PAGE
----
America needs to soccer!  It needs to take back the very impetus that this country was founded upon.  Regular people doing things as a collective that move us all forward and protect us against failing.   We need regular citizens who want to be self-determining within the existing system and help to influence that system.  At the moment we seem to be overwhelmingly passive and extremely willing to look for someone else to be accountable rather than looking to be responsible ourselves.

We can soccer by trying to improve our lives and the lives of those around us.  We can soccer by changing our perspective from a “they” to “we” mentality.  We can soccer by doing the right thing even if we know that no one else will notice but us.  We can soccer by deciding to take a chance on something that might not work, rather than doing it “the way we’ve always done it.”  There are so many ways to soccer but the thing about soccering is that it has to start with you.  You can’t tell someone else to soccer.  You can only show them how by doing it first and being an example.

Below is a long description of the historical paradigms where this thought came from.  If you are inspired to do something right now, then don’t read the bottom, act now, read later.

Why do I believe that America needs to soccer?  The historical successes of the United States have in large part been attributed to a football paradigm.  Land acquisition and forward progress are the hallmarks of the All-American sport.  In the past, both politically and economically, we have pushed forward in the name of progress and it has served us well.  Manifest Destiny is the perfect example. Presidents and other decision-makers laid out a playbook for the American people to score a touchdown on the Pacific coast.  Americans led the charge across the continent through wars and promised economic success, the way football players might listen to a play called from the sidelines.  The Space Race, the Arms Race, the Cold War and Industrial Revolution were all perfectly suited to the football paradigm.  So why change?

The reason for change is that the football paradigm is fundamentally flawed in a few different areas.  The idea of neverending progress is unrealistic.  At some point stock prices level off, profits decline and progress slows and stops.  In a paradigm that preaches forward motion as the truest indicator of success, it is not surprising that we have: insider trading, big CEO bonuses for bailed out companies and strategic layoffs to protect profits.  Individuals, companies and the government have all pushed toward their given marker of success whether it be money, land, power or prestige.  These success markers are not inherently evil or negative but their acquisition without thought to the human equation has created an imbalance in our perspective on success.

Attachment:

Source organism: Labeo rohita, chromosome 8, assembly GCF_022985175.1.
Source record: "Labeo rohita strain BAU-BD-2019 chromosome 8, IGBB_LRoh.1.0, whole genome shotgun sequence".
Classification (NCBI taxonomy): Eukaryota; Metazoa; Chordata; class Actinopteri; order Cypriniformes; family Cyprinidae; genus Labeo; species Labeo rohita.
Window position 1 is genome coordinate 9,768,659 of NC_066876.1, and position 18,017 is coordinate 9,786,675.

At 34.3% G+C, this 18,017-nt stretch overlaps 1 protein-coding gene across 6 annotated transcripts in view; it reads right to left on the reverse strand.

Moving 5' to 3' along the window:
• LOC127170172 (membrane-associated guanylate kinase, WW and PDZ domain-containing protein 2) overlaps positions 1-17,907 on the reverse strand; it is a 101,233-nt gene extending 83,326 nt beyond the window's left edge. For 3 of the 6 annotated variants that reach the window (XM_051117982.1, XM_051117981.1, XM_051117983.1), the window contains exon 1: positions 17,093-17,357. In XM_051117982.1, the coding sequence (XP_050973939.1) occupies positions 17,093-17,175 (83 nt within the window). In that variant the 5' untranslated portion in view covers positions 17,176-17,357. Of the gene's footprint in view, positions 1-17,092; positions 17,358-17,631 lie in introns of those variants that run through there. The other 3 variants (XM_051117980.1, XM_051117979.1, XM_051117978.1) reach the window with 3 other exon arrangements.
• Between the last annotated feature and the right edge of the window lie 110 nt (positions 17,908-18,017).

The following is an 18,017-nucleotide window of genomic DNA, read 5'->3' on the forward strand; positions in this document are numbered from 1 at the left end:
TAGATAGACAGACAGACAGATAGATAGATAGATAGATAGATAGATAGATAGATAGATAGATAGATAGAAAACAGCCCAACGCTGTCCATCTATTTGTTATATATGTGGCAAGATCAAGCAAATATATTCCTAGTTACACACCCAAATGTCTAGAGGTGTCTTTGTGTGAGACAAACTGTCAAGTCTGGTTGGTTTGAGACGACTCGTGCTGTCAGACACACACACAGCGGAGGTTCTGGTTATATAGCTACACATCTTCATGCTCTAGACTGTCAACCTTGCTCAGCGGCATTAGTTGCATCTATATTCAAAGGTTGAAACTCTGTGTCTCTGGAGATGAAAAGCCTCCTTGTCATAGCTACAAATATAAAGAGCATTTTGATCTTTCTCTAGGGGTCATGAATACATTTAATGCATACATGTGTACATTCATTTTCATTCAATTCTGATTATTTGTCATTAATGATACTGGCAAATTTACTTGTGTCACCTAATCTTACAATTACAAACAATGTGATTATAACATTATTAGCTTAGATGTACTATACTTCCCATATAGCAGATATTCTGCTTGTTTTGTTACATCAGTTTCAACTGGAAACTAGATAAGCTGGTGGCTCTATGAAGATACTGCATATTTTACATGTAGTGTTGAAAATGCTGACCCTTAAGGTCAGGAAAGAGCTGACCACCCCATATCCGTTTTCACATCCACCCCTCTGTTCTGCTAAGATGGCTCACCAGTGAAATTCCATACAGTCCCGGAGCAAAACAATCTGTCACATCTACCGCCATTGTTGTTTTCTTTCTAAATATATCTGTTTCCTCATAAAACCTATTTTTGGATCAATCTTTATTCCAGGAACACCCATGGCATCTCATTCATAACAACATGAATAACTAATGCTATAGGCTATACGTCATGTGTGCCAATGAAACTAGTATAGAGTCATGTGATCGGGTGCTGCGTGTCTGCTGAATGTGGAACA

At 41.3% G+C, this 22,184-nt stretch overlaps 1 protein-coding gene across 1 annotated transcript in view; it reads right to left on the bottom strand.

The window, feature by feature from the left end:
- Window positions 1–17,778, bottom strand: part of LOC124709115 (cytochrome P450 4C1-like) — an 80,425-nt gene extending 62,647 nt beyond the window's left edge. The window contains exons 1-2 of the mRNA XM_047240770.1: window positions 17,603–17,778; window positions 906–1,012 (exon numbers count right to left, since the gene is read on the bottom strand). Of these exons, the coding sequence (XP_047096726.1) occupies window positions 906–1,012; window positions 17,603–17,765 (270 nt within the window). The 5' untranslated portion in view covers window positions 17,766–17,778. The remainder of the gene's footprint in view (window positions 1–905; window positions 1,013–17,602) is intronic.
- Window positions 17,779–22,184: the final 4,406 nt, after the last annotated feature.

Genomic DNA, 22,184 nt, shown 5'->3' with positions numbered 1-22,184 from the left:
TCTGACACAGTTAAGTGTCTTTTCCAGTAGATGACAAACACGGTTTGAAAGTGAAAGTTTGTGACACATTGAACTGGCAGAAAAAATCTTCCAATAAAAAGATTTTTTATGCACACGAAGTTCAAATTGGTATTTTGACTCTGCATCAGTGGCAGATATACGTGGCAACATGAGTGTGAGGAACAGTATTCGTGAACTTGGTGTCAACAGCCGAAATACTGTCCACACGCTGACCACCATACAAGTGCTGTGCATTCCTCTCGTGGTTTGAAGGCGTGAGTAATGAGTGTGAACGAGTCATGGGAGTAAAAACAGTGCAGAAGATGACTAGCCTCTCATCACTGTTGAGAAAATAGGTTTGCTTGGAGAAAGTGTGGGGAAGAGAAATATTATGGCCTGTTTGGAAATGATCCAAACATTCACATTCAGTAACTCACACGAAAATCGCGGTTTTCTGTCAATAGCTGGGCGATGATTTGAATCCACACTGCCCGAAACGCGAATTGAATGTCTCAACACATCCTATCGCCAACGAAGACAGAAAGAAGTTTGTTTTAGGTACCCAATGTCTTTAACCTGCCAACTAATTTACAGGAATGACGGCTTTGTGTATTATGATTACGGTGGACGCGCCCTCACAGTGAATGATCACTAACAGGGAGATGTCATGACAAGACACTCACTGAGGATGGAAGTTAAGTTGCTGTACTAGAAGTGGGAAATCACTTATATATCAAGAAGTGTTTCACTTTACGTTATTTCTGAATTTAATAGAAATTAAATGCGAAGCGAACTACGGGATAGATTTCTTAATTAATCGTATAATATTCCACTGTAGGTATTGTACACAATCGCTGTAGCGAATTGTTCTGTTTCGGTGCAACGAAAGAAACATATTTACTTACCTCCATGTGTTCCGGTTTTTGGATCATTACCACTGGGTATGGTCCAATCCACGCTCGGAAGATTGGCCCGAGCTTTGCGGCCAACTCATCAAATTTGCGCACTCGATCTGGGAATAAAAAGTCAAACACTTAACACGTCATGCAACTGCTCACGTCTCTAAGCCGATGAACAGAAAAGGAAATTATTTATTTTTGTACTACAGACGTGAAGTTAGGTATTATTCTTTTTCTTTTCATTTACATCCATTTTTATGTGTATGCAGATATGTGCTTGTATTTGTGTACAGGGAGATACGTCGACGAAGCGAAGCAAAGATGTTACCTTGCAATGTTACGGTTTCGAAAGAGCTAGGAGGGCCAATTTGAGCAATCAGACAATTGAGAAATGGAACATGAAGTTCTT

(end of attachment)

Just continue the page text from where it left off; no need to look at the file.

There are also the separations in the football paradigm.  The coach is the one who calls the plays.  The offense scores the points and the defense stops the other team.  Although all are members of the same team, it is easy to point the finger at another individual or group when things go wrong.  In the Industrial Revolution this system was completely acceptable.  Henry Ford brought forth the assembly line.  He took men who were making fifty cents per day and paid them five dollars per day because of his efficiency.  People were more than willing to be a cog in that machine because it was a better life than what they expected.  They were linemen but were happy to be that.  Now with modern technology and globalization that deal doesn’t work anymore.  That deal is being shipped overseas and no one wants to be a lineman anymore.  Everyone thinks they’re a quarterback and expects to be paid like one.

America needs to soccer because you’re part of the problem and part of the solution.  You’re on the field.  The decisions that you make on a daily basis matter.  The President, the senator, the governor, your boss, your wife, your children, your friends, your teachers are part of it all but so are you.  So before you point the finger, point the thumb.  What can you do today to SOCCER?

Thanks!

Pete

SoccerLifeBalance, Uncategorized

Can The Next USSF President Undo Trump Damage?

Trump
Make American Soccer Great!

The election of a new USSF President is almost upon us.  Although the holder of this post may not be as recognized as the President of the United States, the impact of soccer on the world is not a thing to be discounted.  It has both started and ended violence.  So with this decision looming in the near future, what impact will the new POTUSSF have on the sport and the country at large?